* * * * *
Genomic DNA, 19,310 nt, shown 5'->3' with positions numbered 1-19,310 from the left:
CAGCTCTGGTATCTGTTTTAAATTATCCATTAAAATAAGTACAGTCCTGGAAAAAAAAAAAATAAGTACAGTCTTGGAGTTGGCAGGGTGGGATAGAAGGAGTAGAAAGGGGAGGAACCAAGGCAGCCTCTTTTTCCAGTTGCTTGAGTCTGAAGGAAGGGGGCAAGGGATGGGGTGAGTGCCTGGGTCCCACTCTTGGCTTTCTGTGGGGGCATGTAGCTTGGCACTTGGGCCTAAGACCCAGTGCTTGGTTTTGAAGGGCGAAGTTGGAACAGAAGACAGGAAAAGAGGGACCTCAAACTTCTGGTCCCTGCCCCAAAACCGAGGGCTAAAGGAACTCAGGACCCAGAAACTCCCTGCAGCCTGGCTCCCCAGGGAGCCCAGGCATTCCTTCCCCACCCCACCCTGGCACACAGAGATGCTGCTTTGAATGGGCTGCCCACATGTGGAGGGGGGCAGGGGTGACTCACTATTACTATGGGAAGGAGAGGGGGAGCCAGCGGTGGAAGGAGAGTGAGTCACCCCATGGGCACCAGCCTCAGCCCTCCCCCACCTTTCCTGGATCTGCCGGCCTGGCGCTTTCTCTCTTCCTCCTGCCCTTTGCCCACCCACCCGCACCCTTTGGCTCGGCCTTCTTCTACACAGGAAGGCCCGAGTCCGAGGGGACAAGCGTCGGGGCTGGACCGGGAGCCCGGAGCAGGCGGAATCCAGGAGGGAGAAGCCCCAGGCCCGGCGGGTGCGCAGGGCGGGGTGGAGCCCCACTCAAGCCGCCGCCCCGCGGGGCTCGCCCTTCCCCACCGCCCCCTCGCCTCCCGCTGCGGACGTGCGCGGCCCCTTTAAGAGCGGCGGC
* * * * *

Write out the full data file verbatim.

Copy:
Genomic DNA, 19,310 nt, shown 5'->3' with positions numbered 1-19,310 from the left:
CAGCTCTGGTATCTGTTTTAAATTATCCATTAAAATAAGTACAGTCCTGGAAAAAAAAAAAATAAGTACAGTCTTGGAGTTGGCAGGGTGGGATAGAAGGAGTAGAAAGGGGAGGAACCAAGGCAGCCTCTTTTTCCAGTTGCTTGAGTCTGAAGGAAGGGGGCAAGGGATGGGGTGAGTGCCTGGGTCCCACTCTTGGCTTTCTGTGGGGGCATGTAGCTTGGCACTTGGGCCTAAGACCCAGTGCTTGGTTTTGAAGGGCGAAGTTGGAACAGAAGACAGGAAAAGAGGGACCTCAAACTTCTGGTCCCTGCCCCAAAACCGAGGGCTAAAGGAACTCAGGACCCAGAAACTCCCTGCAGCCTGGCTCCCCAGGGAGCCCAGGCATTCCTTCCCCACCCCACCCTGGCACACAGAGATGCTGCTTTGAATGGGCTGCCCACATGTGGAGGGGGGCAGGGGTGACTCACTATTACTATGGGAAGGAGAGGGGGAGCCAGCGGTGGAAGGAGAGTGAGTCACCCCATGGGCACCAGCCTCAGCCCTCCCCCACCTTTCCTGGATCTGCCGGCCTGGCGCTTTCTCTCTTCCTCCTGCCCTTTGCCCACCCACCCGCACCCTTTGGCTCGGCCTTCTTCTACACAGGAAGGCCCGAGTCCGAGGGGACAAGCGTCGGGGCTGGACCGGGAGCCCGGAGCAGGCGGAATCCAGGAGGGAGAAGCCCCAGGCCCGGCGGGTGCGCAGGGCGGGGTGGAGCCCCACTCAAGCCGCCGCCCCGCGGGGCTCGCCCTTCCCCACCGCCCCCTCGCCTCCCGCTGCGGACGTGCGCGGCCCCTTTAAGAGCGGCGGC